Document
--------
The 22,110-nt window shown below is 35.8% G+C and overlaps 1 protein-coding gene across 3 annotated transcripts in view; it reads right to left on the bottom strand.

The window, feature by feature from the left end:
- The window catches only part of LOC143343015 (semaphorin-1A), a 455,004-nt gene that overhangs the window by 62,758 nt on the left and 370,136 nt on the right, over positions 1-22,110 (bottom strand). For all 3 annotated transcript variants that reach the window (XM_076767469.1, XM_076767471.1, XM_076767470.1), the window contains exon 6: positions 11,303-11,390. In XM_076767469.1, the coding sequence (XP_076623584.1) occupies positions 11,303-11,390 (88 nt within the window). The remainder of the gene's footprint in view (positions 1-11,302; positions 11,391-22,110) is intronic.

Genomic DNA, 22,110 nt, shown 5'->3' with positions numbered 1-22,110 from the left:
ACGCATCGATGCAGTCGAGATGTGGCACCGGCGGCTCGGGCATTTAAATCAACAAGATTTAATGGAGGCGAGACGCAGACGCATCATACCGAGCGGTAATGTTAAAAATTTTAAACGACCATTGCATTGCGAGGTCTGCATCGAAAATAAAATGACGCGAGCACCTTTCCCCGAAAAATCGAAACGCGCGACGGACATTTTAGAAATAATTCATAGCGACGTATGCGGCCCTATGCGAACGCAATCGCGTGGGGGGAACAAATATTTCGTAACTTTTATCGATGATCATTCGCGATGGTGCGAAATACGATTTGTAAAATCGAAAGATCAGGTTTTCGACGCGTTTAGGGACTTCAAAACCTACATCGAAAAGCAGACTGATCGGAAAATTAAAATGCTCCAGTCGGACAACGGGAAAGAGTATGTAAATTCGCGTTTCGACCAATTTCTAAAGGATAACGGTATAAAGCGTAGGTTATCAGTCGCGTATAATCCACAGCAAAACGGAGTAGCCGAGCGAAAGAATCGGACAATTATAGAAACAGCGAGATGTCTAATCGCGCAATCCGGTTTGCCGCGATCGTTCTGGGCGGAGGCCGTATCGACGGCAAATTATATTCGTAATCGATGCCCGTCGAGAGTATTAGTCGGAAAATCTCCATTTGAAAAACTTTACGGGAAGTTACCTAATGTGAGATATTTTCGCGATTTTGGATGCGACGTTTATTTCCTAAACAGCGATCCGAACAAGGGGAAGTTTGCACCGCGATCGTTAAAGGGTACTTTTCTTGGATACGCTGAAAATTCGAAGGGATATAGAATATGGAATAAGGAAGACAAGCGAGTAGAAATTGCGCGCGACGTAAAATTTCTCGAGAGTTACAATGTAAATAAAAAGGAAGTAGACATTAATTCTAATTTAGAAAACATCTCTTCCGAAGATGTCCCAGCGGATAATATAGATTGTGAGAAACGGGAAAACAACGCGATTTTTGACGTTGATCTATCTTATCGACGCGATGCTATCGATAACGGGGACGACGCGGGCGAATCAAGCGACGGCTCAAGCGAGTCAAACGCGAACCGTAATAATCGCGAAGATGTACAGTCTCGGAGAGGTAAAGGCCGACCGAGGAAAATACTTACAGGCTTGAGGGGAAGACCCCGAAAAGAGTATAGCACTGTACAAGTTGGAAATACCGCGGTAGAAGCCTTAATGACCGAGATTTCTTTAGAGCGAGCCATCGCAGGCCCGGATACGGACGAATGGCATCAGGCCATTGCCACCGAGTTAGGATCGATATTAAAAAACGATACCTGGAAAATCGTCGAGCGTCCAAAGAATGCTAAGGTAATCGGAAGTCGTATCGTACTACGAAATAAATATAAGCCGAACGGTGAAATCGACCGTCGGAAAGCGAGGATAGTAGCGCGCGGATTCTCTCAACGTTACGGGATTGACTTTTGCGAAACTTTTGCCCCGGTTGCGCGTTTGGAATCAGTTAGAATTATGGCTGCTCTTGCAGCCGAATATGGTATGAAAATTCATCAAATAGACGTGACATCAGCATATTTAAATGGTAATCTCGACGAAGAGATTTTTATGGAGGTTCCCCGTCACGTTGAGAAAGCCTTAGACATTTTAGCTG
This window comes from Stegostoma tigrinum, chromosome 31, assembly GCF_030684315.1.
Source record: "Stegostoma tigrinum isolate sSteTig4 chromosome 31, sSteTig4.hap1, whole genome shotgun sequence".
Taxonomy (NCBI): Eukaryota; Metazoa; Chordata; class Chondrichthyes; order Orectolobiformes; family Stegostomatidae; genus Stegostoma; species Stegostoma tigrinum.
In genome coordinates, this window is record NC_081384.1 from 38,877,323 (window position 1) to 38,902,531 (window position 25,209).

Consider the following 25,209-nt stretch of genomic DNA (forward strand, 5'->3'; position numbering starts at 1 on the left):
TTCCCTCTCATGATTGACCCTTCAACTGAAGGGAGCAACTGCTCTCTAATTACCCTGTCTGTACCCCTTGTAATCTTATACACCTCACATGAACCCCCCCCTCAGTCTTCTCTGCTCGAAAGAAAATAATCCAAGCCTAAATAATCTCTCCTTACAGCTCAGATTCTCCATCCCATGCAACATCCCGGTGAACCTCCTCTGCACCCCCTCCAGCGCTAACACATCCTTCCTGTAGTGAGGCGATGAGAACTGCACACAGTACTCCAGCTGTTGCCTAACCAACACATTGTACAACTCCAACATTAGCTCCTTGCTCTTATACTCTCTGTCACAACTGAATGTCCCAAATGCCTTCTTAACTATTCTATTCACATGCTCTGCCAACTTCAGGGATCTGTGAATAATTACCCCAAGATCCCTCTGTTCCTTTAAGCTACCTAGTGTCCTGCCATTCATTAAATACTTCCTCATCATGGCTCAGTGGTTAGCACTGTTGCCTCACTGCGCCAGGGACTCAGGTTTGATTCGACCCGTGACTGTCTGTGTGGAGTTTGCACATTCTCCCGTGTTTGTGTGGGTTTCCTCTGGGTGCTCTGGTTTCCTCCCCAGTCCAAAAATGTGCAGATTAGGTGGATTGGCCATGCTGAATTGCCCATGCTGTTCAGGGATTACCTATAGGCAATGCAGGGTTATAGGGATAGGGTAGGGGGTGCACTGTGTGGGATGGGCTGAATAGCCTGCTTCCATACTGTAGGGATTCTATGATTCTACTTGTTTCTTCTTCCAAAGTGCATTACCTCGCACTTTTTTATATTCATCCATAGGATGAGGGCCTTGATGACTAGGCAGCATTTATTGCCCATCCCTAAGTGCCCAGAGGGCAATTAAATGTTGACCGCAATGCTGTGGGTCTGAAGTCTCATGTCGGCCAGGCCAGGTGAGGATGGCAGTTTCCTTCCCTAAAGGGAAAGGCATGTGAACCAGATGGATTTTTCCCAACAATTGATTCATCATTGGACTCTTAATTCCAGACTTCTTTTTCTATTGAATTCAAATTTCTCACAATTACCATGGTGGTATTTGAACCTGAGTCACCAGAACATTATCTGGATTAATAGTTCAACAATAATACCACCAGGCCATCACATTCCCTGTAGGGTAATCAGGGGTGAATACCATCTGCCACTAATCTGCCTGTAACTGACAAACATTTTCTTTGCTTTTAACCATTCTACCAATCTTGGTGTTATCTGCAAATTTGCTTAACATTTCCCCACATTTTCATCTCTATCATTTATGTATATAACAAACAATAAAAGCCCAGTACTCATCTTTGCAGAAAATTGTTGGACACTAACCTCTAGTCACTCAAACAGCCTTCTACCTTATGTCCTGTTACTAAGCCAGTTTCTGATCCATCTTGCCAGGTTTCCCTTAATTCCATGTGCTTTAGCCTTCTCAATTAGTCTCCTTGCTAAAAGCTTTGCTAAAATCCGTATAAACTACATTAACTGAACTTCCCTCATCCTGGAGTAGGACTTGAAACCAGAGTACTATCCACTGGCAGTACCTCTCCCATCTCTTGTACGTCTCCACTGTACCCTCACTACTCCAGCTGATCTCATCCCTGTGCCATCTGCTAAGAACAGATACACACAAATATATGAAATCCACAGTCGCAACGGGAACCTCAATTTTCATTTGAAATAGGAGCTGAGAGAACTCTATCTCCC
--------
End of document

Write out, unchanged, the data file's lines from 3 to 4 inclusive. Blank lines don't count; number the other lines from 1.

- The window catches only part of LOC143343015 (semaphorin-1A), a 455,004-nt gene that overhangs the window by 62,758 nt on the left and 370,136 nt on the right, over positions 1-22,110 (bottom strand). For all 3 annotated transcript variants that reach the window (XM_076767469.1, XM_076767471.1, XM_076767470.1), the window contains exon 6: positions 11,303-11,390. In XM_076767469.1, the coding sequence (XP_076623584.1) occupies positions 11,303-11,390 (88 nt within the window). The remainder of the gene's footprint in view (positions 1-11,302; positions 11,391-22,110) is intronic.

Genomic DNA, 22,110 nt, shown 5'->3' with positions numbered 1-22,110 from the left: